MUSKOGEE — Records from Clifton Scott’s last two political campaigns tend to validate at least part of a claim made Wednesday on the witness stand by the prosecution’s star witness, Steve Phipps.
Phipps claimed that he channeled money into the former state auditor’s campaigns beginning around 1988 and ending in 1998, the last time Scott ran for office.
Earlier this year, The Oklahoman pulled Scott’s campaign records from a warehouse near the Capitol to see whether Phipps attemped to buy influence with Jeff McMahan’s predecessor.
Those records show thousands of dollars in contributions from the same people who Phipps said acted as straw donors, at his request, for other campaigns. Many of them worked for Phipps’ abstract companies.
Phipps claims Scott, like McMahan, knowingly took the money and provided special favors to benefit his abstract companies, which the auditor’s office regulates. Both Scott and McMahan deny that claim.
Straw donors gave a total of $77,600 to Jeff McMahan’s campaign, using money supplied — illegally — by businessman Steve Phipps.
Turns out, that barely scratched the surface of Phipps’ generosity to McMahan’s first political campaign.
Phipps testified Tuesday that he and business partners Gene Stipe and Larry Witt contributed a total of $157,882 in cash and in-kind contributions. Most of that amount was his own money, Phipps said.
$77,600 through straw donors.
$27,000 in cash to Lori McMahan.
$24,000 for radio spots on four McAlester radio stations owned by Stipe.
$23,157 for materials and labor for political signs built at Phipp’s house in rural Pittsburg County.
$5,000 to rent the Pollard Theater in Guthrie for two fundraisers.
$1,125 for roughly half the cost of recording a campaign jingle.
By contrast, McMahan’s Republican opponent, Gary Jones, raised a total of about $150,000 most of which was his own money.
Jurors heard Phipps describe numerous times when he either gave Jeff and Lori McMahan, took them on expensive trips or bought Lori McMahan fine jewelry.
One new revelation involved the 2004 Democratic National Convention in Boston. The indicment against the McMahans has alleged Phipps provided $3,500 — at Jeff McMahan’s request — so the couple could attend. Jeff McMahan’s campaign also paid $2,600 toward the Boston trip, a campaign and auditor’s office staffer testified.
Phipps said Tuesday that in addition to his $3,500, he also said he provided an extra $3,000 to save McMahan from embarassment.
A Democratic Party tradition required certain office holders to sponsor a meal for all that state’s delegates. Phipps said he learned from Obera Bergdall, a retired employee from the state auditor’s office, that McMahan didn’t have the necessary $3,000 to sponsor a meal. As a former state Democratic Party chairman, Bergdall knew all about the tradition.
Phipps said he agreed to front the money. Party officials rejected his ideas to either pay it by credit card or to make a donation to the Democratic Party.
“Ultimately, she (Bergdall) took the funds out of her retirement account, and I reimbursed her,” Phipps said.
By Tony Thornton
Steve Phipps needed an insurance policy to protect his abstact companies. His insurance, a federal prosecutor told jurors Monday, was the state auditor.
“The best insurance is (bribing) the only person who regulates your industry,” Assistant U.S. Attorney Ryan Roberts told jurors.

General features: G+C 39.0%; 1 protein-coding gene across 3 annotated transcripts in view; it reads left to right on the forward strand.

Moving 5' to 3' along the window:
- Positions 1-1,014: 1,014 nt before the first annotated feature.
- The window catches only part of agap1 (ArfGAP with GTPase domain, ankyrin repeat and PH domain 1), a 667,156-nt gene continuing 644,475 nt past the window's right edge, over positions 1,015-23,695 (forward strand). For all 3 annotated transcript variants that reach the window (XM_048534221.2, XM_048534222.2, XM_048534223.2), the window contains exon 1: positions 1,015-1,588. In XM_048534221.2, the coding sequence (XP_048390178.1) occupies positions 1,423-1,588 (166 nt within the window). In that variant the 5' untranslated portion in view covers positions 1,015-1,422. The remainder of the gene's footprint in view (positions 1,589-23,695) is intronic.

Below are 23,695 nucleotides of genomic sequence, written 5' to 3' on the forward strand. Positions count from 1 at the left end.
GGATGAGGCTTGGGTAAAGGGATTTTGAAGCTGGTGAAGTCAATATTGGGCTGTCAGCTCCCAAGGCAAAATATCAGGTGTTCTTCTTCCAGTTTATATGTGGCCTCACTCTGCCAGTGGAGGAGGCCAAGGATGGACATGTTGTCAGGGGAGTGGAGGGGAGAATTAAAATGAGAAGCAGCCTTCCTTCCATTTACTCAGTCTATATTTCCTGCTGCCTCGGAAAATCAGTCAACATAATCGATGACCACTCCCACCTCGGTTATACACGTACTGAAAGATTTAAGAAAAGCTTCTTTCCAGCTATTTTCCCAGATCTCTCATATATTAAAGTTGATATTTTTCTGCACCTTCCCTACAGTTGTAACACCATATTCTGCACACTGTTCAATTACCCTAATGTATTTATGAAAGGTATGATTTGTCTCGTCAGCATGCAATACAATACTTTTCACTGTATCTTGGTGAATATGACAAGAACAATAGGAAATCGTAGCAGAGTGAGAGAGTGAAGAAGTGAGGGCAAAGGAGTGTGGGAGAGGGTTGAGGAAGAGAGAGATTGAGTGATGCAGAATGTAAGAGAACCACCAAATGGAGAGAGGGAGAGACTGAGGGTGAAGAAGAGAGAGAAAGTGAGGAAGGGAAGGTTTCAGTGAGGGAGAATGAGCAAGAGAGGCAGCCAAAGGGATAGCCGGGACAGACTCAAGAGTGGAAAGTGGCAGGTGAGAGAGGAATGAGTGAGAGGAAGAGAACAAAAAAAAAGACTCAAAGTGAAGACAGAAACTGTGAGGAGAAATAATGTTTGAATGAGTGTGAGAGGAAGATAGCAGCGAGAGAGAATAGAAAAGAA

Roberts laid the foundation for a series of witnesses who he said will establish a conspiracy between Phipps, state Auditor and Inspector Jeff McMahan and McMahans’ wife, Lori.
Phipps is cooperating as part of a plea deal. The McMahans face a nine-count felony indictment.
Roberts referred specifically to the night of Oct. 22, 2002, when Phipps is alleged to have handed an envelope containing $10,000 to Lori McMahan at a Shawnee restaurant.
The general election — Jeff McMahan’s first — was two weeks away. He desperately needed last-minute funding in a tight race with his Republican challenger, Gary Jones.
The future of Phipps’ companies was at stake. Jones was vowing to do away with the abstract industry. That $10,000 represented Phipps “paying an insurance premium,” Roberts said.
Two years later, McMahan needed money again, this time to send him and his wife to Boston for the Democratic National Convention, Roberts said.
He said he asked Phipps for the money through an intermediary, then sent a poster from Boston, along with a “thank you” note.
“It’s like when an insurance company sends you a cheap refrigerator magnet and says, ‘Thanks for doing business with us,’ ” Roberts told jurors.
One day into the trial, this much seems apparent: Reputations will be tarnished, if not destroyed.
Jeff McMahan’s defense attorney, Rand C. Eddy, told jurors about several elected and appointed public officials who benefited from Phipps’ illegal activities. He promsed to elaborate during the trial.
While Phipps essentially bought those public officials, he chose to “create a story” about McMahan after Phipps got caught in a scheme to obtain $2.7 million in state money for his businesses.
The criminal corruption trial of Jeff and Lori McMahan figures to feature some of the same prosecution witnesses who testified in the same Muskogee courthouse last month during a trial for McAlester businessman Francis Stipe.
For sheer entertainment value, however, the two trials couldn’t be more different.
The difference starts with the man overseeing the McMahans’ trial. U.S. District Judge James H. Payne’s demeanor is, in a word, judicial. He listens politely and typically delivers monotone answers to attorneys’ questions. He has, however, shown a tendency to mispronounce the defendants’ last name during two pre-trial hearings.
Payne’s manner is a sharp contrast to that of U.S. District Judge Ronald White, who presided at Stipe’s trial.
Among White’s antics:
– Bringing a cup of tea into a morning session and explaining to jurors why he could have it but they couldn’t.
– Scolding a reporter — outside the jury’s presence — for writing that shouting could be heard coming from the jury deliberation room.
– Describing for jurors in great detail how his dog’s intestinal worms would affect the trial. (White had to pick his dog up from the vet, which gave jurors a longer lunch break one day.) He then displayed a photo of his dog, gave jurors daily updates and turned the photo to face them for the rest of the trial.
Payne is far more predictable. That could make it imperative for the McMahans’ jury, which convenes Monday, to have frequent doses of caffeine.